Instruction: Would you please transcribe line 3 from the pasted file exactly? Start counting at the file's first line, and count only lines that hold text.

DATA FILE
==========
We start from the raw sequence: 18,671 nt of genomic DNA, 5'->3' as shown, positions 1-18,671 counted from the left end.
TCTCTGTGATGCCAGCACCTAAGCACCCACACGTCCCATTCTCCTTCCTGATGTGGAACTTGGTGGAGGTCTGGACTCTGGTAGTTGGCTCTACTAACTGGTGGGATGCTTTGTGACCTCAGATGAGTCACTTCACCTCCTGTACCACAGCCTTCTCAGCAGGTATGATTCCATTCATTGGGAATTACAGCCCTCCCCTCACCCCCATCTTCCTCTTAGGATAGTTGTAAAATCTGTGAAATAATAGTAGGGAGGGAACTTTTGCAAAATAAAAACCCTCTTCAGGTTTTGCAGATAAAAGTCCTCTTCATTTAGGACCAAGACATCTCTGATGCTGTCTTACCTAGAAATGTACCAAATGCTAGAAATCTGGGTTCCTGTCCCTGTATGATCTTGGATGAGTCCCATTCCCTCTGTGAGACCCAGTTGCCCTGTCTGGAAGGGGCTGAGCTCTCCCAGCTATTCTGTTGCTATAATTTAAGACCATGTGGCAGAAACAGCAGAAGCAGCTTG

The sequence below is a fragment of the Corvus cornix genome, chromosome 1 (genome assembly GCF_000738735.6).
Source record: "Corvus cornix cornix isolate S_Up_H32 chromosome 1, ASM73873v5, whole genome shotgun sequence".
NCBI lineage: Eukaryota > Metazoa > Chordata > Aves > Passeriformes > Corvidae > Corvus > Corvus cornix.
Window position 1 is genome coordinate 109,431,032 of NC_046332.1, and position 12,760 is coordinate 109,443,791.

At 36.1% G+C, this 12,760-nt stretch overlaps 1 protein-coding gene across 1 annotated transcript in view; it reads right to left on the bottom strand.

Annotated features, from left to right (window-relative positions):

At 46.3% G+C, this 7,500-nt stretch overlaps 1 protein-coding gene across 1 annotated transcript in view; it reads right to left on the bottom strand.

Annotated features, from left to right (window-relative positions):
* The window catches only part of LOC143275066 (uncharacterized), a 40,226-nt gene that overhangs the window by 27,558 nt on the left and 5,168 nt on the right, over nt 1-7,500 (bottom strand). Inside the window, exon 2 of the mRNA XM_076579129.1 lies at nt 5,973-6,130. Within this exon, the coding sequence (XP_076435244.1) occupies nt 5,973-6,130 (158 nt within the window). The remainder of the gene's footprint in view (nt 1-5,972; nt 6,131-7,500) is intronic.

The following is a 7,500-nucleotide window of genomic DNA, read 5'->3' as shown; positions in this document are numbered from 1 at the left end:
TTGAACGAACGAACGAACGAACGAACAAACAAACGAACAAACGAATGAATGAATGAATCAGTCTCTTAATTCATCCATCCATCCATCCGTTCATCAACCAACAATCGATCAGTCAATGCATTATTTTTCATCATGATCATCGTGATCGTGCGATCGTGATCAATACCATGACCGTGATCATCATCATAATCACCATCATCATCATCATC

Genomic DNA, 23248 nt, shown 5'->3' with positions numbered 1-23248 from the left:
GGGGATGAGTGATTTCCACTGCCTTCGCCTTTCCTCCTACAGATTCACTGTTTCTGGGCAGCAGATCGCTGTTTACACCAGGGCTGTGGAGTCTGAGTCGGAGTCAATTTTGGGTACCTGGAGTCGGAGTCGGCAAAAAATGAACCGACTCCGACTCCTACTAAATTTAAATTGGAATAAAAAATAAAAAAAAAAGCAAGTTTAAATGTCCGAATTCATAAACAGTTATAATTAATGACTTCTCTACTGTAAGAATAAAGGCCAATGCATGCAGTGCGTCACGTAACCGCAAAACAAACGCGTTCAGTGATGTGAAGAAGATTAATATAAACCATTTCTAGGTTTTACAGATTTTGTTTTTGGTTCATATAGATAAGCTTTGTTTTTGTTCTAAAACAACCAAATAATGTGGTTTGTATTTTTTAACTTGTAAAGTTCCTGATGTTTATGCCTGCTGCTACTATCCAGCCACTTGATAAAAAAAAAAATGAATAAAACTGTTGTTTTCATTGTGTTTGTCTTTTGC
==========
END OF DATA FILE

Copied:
The sequence below is a fragment of the Corvus cornix genome, chromosome 1 (genome assembly GCF_000738735.6).